Gary went back to his bedroom, slid open the accordion closet door, and retrieved one of several three-ring binders holding sports cards. He sat on his bed and flipped through the pages, stopping when he came to his 1987 Topps Barry Bonds Pittsburgh Pirates #320. He pulled out his phone and went online. Fuck yeah. A cool two thou. He didn’t have time to put up on eBay. He’d just have to get what he could from Billy Bob. He removed the card from its plastic sleeve and inserted it in an individual plastic sleeve.

Floyd was smoking a doobie when Gary came out. Gary held out his hand. Floyd passed him the doobie and Gary inhaled, feeling purple paisleys fill his skull.

“You ready?”

“Let’s do it.”

A rabid raccoon hissed at them from the front yard. It stood on its hind legs, jaws open dripping saliva, between the house and Gary’s twelve-year-old F-150.

The boys froze.

“Fuck,” Floyd said. “That’s a rabid raccoon.”

Gary drew the pistol. “Well hang on. Just hang on.”

Resting his arms on the wood rail, Gary gripped the gun in both hands and sighted over the top.

The raccoon hissed.

Gary squeezed the trigger, a puff of dirt appeared next to the raccoon, and the left front tire of his truck whistled as it slowly flattened out.

Floyd leaned on the rail. “Don’t you got a shotgun? What happened to that sweet little Judge you had?”

“I sold it.”

Floyd held out his hand. “Well give me that thing.”

Gary handed him the pistol. Floyd went down two steps and sat on the top level, taking careful aim. The raccoon charged, spraying spittle.

“Shoot it! Shoot it!” Gary said.

Floyd squeezed off three shots, the last one drilling the rabid ‘coon through its thorax, sending it tumbling.

“Well fuck,” Gary said. “We’d better take your van.”

“You got a shovel? We’d better bury that fucker.”

Gary went around to the Suncast resin outdoor storage shed he’d bought at Lowe’s and took out a garden spade and a pair of leather gloves. Putting on the gloves, he used the shovel to carry the raccoon a hundred feet from the house, onto a slight hummock among the mangrove. By the time he’d dug a hole big enough, his clothes were damp from the wet. He thought about taking a shower, but time was of the essence, and that snake was probably waiting to throw back the toilet seat like a stripper coming out of a cake, leap into the shower, and sinks its fangs into Gary’s calf.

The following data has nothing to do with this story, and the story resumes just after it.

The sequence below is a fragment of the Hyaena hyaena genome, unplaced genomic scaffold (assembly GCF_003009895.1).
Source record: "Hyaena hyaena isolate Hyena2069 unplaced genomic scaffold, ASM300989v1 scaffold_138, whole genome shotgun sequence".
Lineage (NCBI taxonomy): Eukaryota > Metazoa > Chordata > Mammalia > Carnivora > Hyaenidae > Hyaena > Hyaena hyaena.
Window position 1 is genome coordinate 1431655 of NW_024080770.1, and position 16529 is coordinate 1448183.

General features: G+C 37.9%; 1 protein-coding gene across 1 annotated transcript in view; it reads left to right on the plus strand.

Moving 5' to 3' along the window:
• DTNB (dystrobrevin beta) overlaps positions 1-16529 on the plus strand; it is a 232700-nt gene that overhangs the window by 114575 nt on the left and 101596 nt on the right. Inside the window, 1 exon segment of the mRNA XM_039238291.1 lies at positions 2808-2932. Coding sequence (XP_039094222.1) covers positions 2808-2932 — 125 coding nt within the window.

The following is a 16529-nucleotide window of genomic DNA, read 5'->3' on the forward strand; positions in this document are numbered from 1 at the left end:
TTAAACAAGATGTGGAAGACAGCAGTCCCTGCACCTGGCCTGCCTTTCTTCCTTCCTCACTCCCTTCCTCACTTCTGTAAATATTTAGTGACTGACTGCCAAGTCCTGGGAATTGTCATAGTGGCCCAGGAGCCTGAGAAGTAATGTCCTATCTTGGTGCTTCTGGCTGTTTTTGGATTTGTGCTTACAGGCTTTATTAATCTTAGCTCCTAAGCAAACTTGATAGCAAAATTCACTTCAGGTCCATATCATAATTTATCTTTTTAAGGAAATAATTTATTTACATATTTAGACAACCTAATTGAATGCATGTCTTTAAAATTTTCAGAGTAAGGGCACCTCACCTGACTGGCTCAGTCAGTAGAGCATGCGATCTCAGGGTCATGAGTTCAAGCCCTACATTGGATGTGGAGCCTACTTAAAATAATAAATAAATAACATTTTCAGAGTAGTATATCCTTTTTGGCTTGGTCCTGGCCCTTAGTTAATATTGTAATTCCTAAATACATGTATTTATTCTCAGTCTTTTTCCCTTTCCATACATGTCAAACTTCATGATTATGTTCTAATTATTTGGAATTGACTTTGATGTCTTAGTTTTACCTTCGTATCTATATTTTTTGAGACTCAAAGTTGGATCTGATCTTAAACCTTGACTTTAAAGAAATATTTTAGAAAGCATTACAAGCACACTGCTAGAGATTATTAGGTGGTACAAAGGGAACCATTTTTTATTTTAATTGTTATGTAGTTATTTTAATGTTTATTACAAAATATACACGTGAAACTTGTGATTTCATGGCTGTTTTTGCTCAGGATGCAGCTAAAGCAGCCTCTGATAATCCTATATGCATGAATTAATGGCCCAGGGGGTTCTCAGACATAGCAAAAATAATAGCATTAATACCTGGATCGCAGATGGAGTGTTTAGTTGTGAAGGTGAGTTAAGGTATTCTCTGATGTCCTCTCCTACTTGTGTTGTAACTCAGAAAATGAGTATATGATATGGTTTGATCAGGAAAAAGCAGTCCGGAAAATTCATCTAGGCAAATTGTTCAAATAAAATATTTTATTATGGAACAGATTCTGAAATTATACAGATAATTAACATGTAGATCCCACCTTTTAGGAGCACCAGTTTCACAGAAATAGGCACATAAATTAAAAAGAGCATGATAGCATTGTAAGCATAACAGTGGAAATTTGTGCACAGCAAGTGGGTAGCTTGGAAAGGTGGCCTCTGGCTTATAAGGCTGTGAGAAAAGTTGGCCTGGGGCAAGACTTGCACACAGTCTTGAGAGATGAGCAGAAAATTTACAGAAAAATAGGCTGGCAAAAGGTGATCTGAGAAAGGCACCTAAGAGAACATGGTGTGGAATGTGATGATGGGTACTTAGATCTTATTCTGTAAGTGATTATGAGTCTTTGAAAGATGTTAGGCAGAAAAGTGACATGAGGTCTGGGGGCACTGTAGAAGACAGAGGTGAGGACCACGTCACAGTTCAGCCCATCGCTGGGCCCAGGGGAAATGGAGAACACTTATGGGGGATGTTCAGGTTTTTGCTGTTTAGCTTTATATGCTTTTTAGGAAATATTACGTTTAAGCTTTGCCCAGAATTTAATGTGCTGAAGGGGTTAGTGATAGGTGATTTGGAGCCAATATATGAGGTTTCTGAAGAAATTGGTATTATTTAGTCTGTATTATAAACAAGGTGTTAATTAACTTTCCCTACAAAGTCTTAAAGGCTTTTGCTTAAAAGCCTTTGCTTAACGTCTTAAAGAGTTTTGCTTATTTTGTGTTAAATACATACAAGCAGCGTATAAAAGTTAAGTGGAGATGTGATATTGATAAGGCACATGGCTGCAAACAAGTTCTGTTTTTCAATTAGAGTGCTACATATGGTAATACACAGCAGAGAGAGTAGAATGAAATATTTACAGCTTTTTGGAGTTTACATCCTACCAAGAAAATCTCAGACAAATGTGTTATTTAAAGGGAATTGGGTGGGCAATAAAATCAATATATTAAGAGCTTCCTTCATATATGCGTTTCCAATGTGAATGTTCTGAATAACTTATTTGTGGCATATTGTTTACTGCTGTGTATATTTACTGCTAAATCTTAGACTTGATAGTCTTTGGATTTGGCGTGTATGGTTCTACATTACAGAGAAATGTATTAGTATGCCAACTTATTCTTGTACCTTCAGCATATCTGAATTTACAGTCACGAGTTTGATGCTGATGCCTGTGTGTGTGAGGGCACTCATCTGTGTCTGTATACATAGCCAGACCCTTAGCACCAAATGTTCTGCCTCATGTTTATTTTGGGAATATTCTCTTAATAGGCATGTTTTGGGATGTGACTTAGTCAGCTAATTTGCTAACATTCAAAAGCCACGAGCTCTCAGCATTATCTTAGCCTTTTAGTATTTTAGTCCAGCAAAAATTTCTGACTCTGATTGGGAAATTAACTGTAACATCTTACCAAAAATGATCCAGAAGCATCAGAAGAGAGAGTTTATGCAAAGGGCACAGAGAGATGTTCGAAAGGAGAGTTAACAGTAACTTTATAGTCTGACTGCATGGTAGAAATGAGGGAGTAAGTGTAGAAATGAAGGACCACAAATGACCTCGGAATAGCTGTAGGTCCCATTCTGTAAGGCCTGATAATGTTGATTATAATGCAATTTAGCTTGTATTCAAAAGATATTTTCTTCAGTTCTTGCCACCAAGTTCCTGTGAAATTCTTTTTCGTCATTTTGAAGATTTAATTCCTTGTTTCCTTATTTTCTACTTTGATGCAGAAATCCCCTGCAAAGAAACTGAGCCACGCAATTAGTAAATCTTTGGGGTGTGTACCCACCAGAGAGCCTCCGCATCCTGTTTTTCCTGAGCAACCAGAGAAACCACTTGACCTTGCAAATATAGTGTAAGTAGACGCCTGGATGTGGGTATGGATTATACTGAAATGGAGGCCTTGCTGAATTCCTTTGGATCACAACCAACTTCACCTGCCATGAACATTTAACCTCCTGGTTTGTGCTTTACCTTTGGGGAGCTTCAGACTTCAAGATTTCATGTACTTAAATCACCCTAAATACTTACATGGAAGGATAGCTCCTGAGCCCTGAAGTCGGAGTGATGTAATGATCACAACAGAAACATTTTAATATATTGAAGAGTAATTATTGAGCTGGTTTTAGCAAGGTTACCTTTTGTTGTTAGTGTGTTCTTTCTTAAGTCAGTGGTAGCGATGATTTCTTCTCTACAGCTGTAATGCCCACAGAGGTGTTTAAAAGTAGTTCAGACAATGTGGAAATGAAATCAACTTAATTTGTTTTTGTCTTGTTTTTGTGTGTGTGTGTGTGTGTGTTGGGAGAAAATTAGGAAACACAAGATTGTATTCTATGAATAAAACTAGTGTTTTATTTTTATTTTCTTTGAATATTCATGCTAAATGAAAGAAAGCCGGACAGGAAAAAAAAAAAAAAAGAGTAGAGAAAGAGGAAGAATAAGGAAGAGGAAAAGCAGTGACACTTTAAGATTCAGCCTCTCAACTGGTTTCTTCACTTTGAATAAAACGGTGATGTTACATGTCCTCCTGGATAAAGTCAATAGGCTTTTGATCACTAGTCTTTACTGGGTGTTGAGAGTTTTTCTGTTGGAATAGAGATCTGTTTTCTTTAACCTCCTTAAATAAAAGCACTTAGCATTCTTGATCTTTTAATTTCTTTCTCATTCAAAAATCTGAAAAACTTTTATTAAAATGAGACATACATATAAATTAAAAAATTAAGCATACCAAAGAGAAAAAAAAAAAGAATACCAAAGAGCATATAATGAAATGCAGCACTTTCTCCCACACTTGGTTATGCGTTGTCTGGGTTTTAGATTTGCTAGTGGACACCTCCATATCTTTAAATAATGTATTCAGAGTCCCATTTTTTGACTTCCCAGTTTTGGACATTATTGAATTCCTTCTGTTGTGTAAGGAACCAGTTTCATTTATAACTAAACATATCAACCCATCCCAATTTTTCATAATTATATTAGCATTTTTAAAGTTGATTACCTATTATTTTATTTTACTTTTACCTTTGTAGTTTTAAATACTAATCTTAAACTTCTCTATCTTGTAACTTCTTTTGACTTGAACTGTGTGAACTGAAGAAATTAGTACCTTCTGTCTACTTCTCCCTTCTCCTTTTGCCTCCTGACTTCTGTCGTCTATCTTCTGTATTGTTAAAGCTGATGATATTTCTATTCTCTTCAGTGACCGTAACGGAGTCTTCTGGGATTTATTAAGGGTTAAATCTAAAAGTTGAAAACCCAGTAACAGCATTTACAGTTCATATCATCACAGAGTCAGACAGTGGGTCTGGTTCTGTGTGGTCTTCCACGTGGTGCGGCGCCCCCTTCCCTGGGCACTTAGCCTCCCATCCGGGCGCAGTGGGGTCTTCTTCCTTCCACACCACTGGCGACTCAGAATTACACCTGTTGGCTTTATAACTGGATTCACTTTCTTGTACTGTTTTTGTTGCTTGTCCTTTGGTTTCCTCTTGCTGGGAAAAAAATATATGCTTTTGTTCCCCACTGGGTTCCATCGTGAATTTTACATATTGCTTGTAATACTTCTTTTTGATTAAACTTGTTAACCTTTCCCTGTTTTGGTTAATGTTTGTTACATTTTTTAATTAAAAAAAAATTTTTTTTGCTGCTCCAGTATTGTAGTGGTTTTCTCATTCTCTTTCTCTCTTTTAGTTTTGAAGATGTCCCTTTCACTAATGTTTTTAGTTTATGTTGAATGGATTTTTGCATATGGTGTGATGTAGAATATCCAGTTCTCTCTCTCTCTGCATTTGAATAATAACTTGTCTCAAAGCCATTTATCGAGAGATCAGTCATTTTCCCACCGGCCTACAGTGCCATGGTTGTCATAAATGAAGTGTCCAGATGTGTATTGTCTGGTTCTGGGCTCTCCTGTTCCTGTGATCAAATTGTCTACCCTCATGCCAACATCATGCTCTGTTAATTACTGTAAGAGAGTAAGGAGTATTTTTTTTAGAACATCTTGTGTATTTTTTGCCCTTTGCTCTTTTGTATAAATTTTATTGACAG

By the time they hit the road, it was half past eleven. Floyd stuck a Camel in his mouth and lit it, as he jockeyed the Van up the rutted string of puddles that was Gary’s driveway.

“Let’s get some breakfast on the way.”

Florida Man, Chapter 1, Mike Baron

FLORIDA MAN “Nothing in the Fridge”

Gary Duba and his best friend Floyd Belmont sat on the deck of Gary’s deluxe double-wide, raised four feet above Florida on cinder blocks in case of flooding. Two hundred foot tractor chains stretched over the house like massive belts, anchored in concrete plugs in front and back, in case of hurricane. The night was hot and humid, with squadrons of mosquitoes dive bombing the deck, oblivious to the citronella candles, tiki torches, yellow wrist bands, and ample applications of Deet on both men’s fully tatted arms. Home-made mosquito traps hung like obscene fruit from Gary’s hand-made awning, stitched together from Harbor Freight tarps.

It was just past eleven, Little Big Town playing on WBCW, Florida Country Radio through the tinny speakers of an old Sony boom box Gary picked up at a garage sale. The boys had been drinking shine, smoking reefer, and snorting a little crushed oxy since nine, when Floyd had arrived in his eight-year-old Chevy van with Belmont Pest Control emblazoned on the side, along with its logo, a dead cockroach in a mint green oval.

A sign in front said, THIS PROPERTY PROTECTED BY SMITH AND WESSON.

Another sign said, TRESPASSERS WILL BE VIOLATED.

Floyd hawked and spat a loogie over the rail. “That fuckin’ bitch still owes me three thou for her boob job. Only reason she dated me, so I’d pay for her fuckin’ boob job.”

Floyd was five feet six, built like a fire hydrant, sideburns like a Civil War general, chest, shoulders and back covered with black fur like a bear. He wore bib overalls and no shirt.

“You gotta admit,” Gary said. “She’s got a nice rack.”

Gary sipped shine, causing his Adam’s apple to bob up and down like a bouncing ball. Tall, bony, with thick, knobby wrists, a brush mustache, and a full head of hair concealed beneath a Confederate cap, Gary was the picture of Southern manhood. He wore a sleeveless Lynyrd Skynyrd T-shirt showing off his tatted arms which included a skull with a dagger through it, a skull with a snake through it, a heart with the legend “Mom,” Johnny Cash, and barbed wire bracelets.

“My advice to you,” Gary said, “is not to worry about that skank. She gone. Be grateful she’s out of your life and didn’t give you the clap or something.”

Floyd lit a Camel. “I just wish I had that three thou. I could really use it.”

“Look at it this way. It’s worth three thou just to have her out of your life.”

“Now she’s dating some Cuban slickee boy from Coral Gables who says he can get her modeling work. My ass. Only modeling she does is on a pole with a G-string.”

“That’s what you get for dating a stripper.”

Floyd sucked a Dixie dry. “She told me she loved me!”

Gary barked. “You told her you wouldn’t come in her mouth!”

Floyd belched luxuriously and reached inside his coveralls to scratch his balls. “Got anything to eat?”

“Dubious.”

“If I order a pizza, will they deliver out here?”

“Depends on the driver. Good ol’ boys will. Them Indians and Iranians and all won’t come out here. Not even with the fuckin’ GPS guiding them. Say it’s not worth the trouble.”

Floyd blew a ring. “What trouble?”

“Fuck if I know. Lemme go look in the freezer. I might have some frozen catfish.”